The double standard for protesters

In May 2020, many gathered together to protest for George Floyd, a Black man who died in police custody. As protests erupted across the United States, citizens were met with violence from the police. 

Now that Joe Biden has been sworn in as president, there has been outrage from those upset with former President Trump’s loss. This frustration spiraled into the recent events at the U.S. Capitol where rioters forced their way into the building. 

Although both of these events required police intervention at times, many have noticed the two crowds were met with very different approaches. 

The Black Lives Matter (BLM) protests have produced incidents where members who were peacefully protesting were treated in a harmful or harsher-than-necessary manner by the police. 

For example, law enforcement used pepper balls, smoke canisters and batons to clear Washington’s Lafayette Square of BLM protesters for an alleged photo op involving former President Trump, according to ABC News

On the other hand, far-right rioters blatantly planned violence weeks in advance. Yet, there were significantly fewer citizens harmed by law enforcement during the Capitol attacks than at the BLM protests.

According to a ProPublica article, a MyMilitia.com post read, “If this does not change, then I advocate, Revolution and adherence to the rules of war. I say, take the hill or die trying.”

The clear difference between intention of both protests shines a light on the double standard between white supremacist groups and civil rights protesters. One group went into the protests with the intention of being peaceful, standing up for human rights and making a positive change. Members of the other group intended to take any action they could to get what they wanted and promoted hate. 

There has also been criticism from leaders, such as President Joe Biden, who spoke on the topic during the Jan. 7 U.S. Department of Justice nominee announcement.

“No one can tell me that if it had been a group of Black Lives Matter protesting yesterday, they wouldn’t have been treated very, very differently than the mob of thugs that stormed the Capitol,” Biden said. 

With plenty of evidence of the far-right planning to cause chaos and violence that day, there should have been more action taken. 

According to NPR, Capitol rioters laughed as they stole items out of the building. Extremists had no problem giving their names and personal information to media outlets. They even went so far as to take selfies with police officers.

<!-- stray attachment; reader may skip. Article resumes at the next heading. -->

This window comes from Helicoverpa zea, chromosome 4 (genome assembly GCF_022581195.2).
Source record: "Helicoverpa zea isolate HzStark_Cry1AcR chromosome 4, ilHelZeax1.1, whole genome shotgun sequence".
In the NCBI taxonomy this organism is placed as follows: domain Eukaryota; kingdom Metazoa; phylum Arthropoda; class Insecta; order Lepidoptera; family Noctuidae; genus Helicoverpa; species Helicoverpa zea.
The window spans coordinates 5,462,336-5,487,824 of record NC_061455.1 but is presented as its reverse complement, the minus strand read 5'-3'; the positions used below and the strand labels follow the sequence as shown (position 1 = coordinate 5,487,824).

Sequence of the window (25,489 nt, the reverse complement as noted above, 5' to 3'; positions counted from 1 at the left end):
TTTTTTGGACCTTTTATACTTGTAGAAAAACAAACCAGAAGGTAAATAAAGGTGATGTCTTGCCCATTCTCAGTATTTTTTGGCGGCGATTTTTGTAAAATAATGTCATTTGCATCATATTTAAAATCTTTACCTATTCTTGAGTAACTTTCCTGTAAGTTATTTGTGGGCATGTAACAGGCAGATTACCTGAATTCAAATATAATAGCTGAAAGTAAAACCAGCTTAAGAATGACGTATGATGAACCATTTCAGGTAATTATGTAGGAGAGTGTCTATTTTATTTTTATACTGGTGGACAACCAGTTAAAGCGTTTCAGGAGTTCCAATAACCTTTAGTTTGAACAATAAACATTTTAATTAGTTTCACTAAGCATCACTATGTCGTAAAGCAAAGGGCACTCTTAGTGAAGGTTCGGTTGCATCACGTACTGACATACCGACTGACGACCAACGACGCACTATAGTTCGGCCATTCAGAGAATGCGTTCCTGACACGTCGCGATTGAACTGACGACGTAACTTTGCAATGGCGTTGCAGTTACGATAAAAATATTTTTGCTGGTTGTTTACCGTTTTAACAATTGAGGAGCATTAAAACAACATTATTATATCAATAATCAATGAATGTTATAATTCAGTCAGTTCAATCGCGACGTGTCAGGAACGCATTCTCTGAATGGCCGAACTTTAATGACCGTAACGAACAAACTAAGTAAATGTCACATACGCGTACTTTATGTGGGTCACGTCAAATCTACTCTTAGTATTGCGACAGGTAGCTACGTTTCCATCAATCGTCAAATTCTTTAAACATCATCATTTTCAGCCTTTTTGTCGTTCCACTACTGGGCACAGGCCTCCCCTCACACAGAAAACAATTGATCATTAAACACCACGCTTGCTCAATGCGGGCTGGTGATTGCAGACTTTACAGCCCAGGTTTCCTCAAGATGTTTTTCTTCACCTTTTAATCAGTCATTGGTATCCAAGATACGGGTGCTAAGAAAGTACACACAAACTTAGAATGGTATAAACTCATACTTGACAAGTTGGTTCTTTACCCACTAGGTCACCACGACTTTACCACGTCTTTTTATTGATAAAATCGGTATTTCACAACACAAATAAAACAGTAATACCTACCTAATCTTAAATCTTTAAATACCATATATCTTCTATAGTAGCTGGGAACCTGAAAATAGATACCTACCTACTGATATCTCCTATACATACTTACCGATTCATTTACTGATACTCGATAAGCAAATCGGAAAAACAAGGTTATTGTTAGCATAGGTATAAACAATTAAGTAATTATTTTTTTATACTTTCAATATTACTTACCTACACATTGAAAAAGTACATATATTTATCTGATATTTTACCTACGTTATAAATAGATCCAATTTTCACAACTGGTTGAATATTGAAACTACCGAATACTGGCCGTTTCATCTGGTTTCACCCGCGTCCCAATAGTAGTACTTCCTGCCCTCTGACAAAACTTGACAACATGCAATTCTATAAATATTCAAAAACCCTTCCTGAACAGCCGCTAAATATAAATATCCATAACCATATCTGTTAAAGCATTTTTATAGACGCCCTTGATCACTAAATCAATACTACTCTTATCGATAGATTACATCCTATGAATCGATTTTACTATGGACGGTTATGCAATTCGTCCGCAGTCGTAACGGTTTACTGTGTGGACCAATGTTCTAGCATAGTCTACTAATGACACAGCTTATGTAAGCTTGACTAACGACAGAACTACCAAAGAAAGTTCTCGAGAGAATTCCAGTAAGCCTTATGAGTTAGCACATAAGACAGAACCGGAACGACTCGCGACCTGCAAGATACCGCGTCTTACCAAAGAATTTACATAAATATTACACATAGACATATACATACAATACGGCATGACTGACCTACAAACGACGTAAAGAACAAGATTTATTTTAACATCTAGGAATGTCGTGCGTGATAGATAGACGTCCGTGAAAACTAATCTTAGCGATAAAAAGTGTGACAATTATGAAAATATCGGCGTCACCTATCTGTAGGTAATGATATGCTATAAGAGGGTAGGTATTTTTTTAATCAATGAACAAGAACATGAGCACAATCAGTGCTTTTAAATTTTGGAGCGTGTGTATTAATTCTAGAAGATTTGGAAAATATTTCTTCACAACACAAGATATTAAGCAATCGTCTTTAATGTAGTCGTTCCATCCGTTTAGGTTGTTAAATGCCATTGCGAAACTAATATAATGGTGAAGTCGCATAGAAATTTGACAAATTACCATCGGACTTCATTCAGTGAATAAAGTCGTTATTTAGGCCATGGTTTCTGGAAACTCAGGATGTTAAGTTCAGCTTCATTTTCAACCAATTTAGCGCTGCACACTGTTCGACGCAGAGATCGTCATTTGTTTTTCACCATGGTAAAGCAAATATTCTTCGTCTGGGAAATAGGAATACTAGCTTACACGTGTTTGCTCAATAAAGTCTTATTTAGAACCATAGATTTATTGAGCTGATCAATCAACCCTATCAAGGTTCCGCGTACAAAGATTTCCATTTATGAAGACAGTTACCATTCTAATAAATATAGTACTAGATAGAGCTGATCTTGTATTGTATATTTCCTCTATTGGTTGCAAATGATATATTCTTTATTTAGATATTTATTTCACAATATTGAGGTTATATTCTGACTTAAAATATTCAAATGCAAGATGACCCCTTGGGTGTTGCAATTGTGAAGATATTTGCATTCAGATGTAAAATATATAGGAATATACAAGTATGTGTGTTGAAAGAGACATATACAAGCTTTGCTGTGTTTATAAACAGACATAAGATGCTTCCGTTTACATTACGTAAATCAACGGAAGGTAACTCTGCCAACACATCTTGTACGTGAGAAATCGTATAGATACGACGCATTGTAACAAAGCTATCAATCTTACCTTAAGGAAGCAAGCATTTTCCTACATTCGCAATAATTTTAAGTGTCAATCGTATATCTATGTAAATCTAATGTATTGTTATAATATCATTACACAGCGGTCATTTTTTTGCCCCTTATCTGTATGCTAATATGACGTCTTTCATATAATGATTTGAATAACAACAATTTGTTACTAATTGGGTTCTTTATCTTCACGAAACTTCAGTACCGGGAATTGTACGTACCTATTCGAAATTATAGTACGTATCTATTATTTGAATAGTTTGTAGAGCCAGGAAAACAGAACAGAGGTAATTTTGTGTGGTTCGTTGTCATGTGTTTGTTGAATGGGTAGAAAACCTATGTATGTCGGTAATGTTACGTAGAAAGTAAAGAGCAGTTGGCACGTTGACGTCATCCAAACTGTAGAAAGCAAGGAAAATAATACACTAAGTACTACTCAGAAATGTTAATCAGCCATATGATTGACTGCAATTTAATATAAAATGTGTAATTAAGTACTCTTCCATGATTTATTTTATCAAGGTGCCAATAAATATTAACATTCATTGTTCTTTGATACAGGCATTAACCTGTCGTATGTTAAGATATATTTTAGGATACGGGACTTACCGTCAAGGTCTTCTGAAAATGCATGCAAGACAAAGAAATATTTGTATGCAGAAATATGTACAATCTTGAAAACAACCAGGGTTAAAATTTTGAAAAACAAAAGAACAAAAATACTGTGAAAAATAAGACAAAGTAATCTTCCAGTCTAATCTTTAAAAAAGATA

For them to proudly participate in an event like storming the Capitol, and still be willing to give their names out, makes it clear there is minimal fear of repercussion within the ranks of the far-right. 

Former President Trump’s statements regarding both situations display a double standard as well. During the Minneapolis BLM protests in May he tweeted, “When the looting starts, the shooting starts.” He also threatened anyone outside of the White House with “vicious dogs” and weapons.

When it came to the Capitol riot all he had to tweet was, “We love you. You’re very special ... but you have to go home.”

Although neither protest was 100% peaceful, only one had ill intent. Yet, even though Capitol rioters antagonized and created violence, they received significantly fewer consequences than those who only wanted to be seen and gain the rights they deserve. 

The amount of crowd control at the BLM protests left many people with permanent injuries and trauma after the experience. One photographer lost her eyesight while shooting at a protest and a 75-year-old man was assaulted causing a brain injury.

The experience of receiving such strong weaponry during these protests also put citizens at risk for trauma and long-term mental health issues. 

In an article published by online mental health resource Verywell Mind, Jon Elhai spoke on risks of exposure to these forms of brutality.

“If these protests go on for weeks or months, and if an individual has repeated exposure to tear gas, rubber bullets, [and other methods of crowd control], longer-term PTSD could result,” Elhai said.

Unfortunately, it has been made clear that for now there is a double standard based on race for protesters and not everyone’s voice will be tolerated. Certain groups of people can get away with much more than others in the U.S. Hopefully, one day, peaceful protests for human rights can be held without the risk of brutality and assault.